This is a placeholder article for a diversion I went down today. --Karl Horton 10:43, 30 April 2007 (UTC)

Introduction Edit

There's a French architect called Alain Lobel who has spent more than a decade studying and cataloging the ways that a flexibly connected net of equilateral triangles can be used to build practical structures.

I came across him because a guest left a comment on one of Rodrigo's (rveas) structures over on flickr.

Hey, we have a way of building just such a flexible net of triangles, don't we?

Lobel's web site is at: and the text is in French and English.

At first I didn't believe that these structures would work: they appear preposterously flimsy, but I now think I'm wrong.

Today I built one of the dimpled C6's as a dome, and built a fully enclosed plio.rayf.rivf.60N60P4.C6 link which, incredibly, is rigid.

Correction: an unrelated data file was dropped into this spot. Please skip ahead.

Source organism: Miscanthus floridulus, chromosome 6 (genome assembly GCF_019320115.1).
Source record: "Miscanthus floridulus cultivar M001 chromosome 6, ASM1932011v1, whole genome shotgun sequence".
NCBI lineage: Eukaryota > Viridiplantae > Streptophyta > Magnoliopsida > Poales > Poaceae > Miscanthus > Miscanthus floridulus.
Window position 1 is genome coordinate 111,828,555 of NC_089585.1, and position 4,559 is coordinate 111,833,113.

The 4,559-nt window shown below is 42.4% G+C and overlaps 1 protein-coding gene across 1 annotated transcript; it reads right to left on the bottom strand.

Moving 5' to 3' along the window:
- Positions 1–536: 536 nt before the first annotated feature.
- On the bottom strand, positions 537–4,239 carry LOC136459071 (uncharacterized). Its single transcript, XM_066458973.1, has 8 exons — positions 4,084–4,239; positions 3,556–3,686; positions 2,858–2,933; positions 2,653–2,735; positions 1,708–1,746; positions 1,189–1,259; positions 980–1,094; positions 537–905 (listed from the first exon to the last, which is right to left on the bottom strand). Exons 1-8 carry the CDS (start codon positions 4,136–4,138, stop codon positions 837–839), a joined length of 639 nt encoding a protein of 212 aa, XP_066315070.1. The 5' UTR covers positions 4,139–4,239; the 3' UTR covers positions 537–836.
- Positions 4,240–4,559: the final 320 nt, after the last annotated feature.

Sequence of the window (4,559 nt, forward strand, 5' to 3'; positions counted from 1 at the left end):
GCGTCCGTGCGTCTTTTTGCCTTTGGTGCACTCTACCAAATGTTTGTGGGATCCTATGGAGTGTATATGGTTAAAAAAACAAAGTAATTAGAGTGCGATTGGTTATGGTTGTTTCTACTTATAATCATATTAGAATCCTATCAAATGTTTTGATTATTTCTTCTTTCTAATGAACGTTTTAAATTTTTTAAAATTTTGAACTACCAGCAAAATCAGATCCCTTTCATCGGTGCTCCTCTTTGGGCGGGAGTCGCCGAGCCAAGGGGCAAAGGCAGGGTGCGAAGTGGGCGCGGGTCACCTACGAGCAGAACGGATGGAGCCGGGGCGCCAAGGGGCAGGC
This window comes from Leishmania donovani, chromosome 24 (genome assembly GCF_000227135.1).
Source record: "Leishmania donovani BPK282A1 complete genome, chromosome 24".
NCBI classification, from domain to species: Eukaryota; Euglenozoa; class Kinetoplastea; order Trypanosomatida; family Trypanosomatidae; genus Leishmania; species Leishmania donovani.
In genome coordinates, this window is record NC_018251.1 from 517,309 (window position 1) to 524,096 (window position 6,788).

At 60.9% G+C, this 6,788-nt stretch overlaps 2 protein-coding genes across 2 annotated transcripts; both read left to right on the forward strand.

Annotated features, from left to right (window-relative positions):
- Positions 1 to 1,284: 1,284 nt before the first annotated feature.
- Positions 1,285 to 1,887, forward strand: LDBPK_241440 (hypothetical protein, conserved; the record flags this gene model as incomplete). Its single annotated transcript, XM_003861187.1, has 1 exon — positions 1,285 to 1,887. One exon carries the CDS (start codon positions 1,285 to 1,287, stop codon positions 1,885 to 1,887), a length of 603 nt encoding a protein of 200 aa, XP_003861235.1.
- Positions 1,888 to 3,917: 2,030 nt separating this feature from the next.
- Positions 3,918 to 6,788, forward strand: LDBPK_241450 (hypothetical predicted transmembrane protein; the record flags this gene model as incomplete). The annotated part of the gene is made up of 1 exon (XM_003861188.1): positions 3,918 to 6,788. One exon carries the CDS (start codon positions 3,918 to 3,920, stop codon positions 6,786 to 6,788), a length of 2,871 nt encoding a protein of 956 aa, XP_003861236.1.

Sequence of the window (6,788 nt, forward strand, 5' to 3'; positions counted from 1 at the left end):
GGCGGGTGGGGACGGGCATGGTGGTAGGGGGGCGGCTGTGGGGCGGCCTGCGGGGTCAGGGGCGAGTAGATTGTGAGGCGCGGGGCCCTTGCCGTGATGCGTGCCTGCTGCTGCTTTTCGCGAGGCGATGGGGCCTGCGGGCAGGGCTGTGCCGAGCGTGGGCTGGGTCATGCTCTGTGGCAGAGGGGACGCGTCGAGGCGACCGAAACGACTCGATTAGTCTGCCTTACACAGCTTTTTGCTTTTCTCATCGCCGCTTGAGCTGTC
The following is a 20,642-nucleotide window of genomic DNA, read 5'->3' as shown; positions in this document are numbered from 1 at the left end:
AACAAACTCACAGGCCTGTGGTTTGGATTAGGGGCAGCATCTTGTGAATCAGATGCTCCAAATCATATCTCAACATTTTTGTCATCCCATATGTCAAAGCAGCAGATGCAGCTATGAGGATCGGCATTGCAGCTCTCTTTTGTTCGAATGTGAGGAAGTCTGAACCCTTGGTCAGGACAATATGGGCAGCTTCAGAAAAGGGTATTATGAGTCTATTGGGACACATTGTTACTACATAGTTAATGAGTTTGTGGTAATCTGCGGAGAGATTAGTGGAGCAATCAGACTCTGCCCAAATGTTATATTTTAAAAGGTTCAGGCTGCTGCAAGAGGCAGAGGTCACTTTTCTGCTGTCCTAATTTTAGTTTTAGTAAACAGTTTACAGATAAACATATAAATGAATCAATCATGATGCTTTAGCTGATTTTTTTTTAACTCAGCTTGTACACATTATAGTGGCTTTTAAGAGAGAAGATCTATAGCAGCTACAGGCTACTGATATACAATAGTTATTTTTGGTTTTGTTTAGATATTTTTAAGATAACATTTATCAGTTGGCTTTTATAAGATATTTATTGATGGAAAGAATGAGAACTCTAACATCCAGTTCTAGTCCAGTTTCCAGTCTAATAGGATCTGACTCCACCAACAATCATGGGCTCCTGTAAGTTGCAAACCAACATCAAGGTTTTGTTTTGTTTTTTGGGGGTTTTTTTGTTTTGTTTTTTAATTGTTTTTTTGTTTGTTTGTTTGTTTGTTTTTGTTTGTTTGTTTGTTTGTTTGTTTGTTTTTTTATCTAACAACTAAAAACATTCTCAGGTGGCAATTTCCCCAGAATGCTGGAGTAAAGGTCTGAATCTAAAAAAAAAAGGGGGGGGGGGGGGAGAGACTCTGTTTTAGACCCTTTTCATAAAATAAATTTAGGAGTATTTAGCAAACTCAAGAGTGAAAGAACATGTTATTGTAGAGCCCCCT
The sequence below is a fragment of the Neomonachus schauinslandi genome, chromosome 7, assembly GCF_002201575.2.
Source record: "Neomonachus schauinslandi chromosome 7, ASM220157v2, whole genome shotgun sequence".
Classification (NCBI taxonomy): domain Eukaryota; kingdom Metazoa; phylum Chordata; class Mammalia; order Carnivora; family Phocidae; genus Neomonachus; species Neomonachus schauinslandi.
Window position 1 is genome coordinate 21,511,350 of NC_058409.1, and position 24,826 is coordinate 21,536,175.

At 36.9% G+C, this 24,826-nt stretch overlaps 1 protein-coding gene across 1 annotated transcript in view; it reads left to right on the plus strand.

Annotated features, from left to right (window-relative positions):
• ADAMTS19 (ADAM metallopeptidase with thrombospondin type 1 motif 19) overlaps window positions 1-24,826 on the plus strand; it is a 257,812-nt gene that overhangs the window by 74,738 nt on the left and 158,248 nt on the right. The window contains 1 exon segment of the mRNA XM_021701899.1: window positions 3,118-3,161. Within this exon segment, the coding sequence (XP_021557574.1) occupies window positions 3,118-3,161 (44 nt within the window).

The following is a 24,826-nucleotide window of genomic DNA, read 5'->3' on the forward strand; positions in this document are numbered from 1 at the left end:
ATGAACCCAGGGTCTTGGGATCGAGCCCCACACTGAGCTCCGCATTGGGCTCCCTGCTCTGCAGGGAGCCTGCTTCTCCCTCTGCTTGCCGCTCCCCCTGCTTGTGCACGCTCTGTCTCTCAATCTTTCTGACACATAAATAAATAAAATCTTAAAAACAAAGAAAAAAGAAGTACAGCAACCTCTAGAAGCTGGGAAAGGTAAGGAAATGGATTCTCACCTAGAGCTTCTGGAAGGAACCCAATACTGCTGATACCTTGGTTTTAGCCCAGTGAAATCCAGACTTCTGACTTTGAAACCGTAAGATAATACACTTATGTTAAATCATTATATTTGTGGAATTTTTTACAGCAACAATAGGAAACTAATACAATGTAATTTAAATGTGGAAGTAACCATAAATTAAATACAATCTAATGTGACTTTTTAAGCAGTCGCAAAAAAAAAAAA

Rigidity Edit

I'll try to help your intuition out here: as you probably know if you build a "fishing net" made out of just trianges, it is a flimsy affair. You can pick it up, and drape it over your arm, but it's so obviously unstable that when you look at the architect's diagrams of a Lobel net you assume that its stability must come from some external support.

Examples Edit

The 'trick' is in the subtle way that the positively and negatively curved vertices nestle together: think of an egg box.

Development Edit

I predict that Rodrigo is going to be pretty excited about these structures: I haven't yet tried any big nets ....

Pictures to follow.

Community content is available under CC-BY-SA unless otherwise noted.